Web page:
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Thalamic Function - Beyond a Simple Relay

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Book Series: Frontiers Research Topics ISSN: 16648714 ISBN: 9782889198429 Year: Pages: 231 DOI: 10.3389/978-2-88919-842-9 Language: English
Publisher: Frontiers Media SA
Subject: Neurology --- Science (General)
Added to DOAB on : 2016-01-19 14:05:46
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Abstract

The thalamus is often described as a relay. Typified by sensory pathways, this concept leads to thalamic nuclei being viewed as areas that passively streams information from a single source to the cortex, without affecting the nature of that information. However, diverse intrathalamic connections, the varying synaptic and membrane properties of thalamic neurons and the large number of inputs from non-sensory sources make the idea that the thalamus is just a passive relay unlikely. Furthermore, a large number of thalamic nuclei are not primarily driven by sensory signals nor do they exclusively target the cortex, meaning the thalamus must do more than simply pass sensory signals to the cortex. Finally, there is a wealth of research demonstrating that the thalamus does indeed function in ways that are not captured by the concept of a simple relay. So why, given all of this, is the primary paradigm for describing the thalamus, a relay? This Research Topic covers original research, reviews and hypotheses on thalamic function that explore the concept that the thalamus performs computational tasks other than simply passively relaying information.

The Cognitive Thalamus

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Book Series: Frontiers Research Topics ISSN: 16648714 ISBN: 9782889195411 Year: Pages: 125 DOI: 10.3389/978-2-88919-541-1 Language: English
Publisher: Frontiers Media SA
Subject: Neurology --- Science (General)
Added to DOAB on : 2016-01-19 14:05:46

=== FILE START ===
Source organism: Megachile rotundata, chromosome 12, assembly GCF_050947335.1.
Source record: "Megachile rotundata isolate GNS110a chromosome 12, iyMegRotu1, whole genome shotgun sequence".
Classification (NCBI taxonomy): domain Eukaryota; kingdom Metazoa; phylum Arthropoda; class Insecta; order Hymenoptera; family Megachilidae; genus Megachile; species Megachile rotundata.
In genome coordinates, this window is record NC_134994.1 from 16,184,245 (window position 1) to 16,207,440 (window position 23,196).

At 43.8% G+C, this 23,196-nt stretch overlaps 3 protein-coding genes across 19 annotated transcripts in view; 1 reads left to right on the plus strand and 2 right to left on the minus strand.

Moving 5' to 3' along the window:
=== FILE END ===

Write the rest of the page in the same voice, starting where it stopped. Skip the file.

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Cognitive processing is commonly conceptualized as being restricted to the cerebral cortex. Accordingly, electrophysiology, neuroimaging and lesion studies involving human and animal subjects have almost exclusively focused on defining roles for cerebral cortical areas in cognition. Roles for the thalamus in cognition have been largely ignored despite the fact that the extensive connectivity between the thalamus and cerebral cortex gives rise to a closely coupled thalamo-cortical system. However, in recent years, growing interest in the thalamus as much more than a passive sensory structure, as well as methodological advances such as high-resolution functional magnetic resonance imaging of the thalamus and improved electrode targeting to subregions of thalamic nuclei using electrical stimulation and diffusion tensor imaging, have fostered research into thalamic contributions to cognition.Evidence suggests that behavioral context modulates processing in primary sensory, or first-order, thalamic nuclei (for example, the lateral geniculate and ventral posterior nuclei), allowing attentional filtering of incoming sensory information at an early stage of brain processing. Behavioral context appears to more strongly influence higher-order thalamic nuclei (for example, the pulvinar and mediodorsal nucleus), which receive major input from the cortex rather than the sensory periphery. Such higher-order thalamic nuclei have been shown to regulate information transmission in frontal and higher-order sensory cortex according to cognitive demands. This Research Topic aims to bring together neuroscientists who study different parts of the thalamus, particularly thalamic nuclei other than the primary sensory relays, and highlight the thalamic contributions to attention, memory, reward processing, decision-making, and language. By doing so, an emphasis is also placed on neural mechanisms common to many, if not all, of these cognitive operations, such as thalamo-cortical interactions and modulatory influences from sources in the brainstem and basal ganglia. The overall view that emerges is that the thalamus is a vital node in brain networks supporting cognition.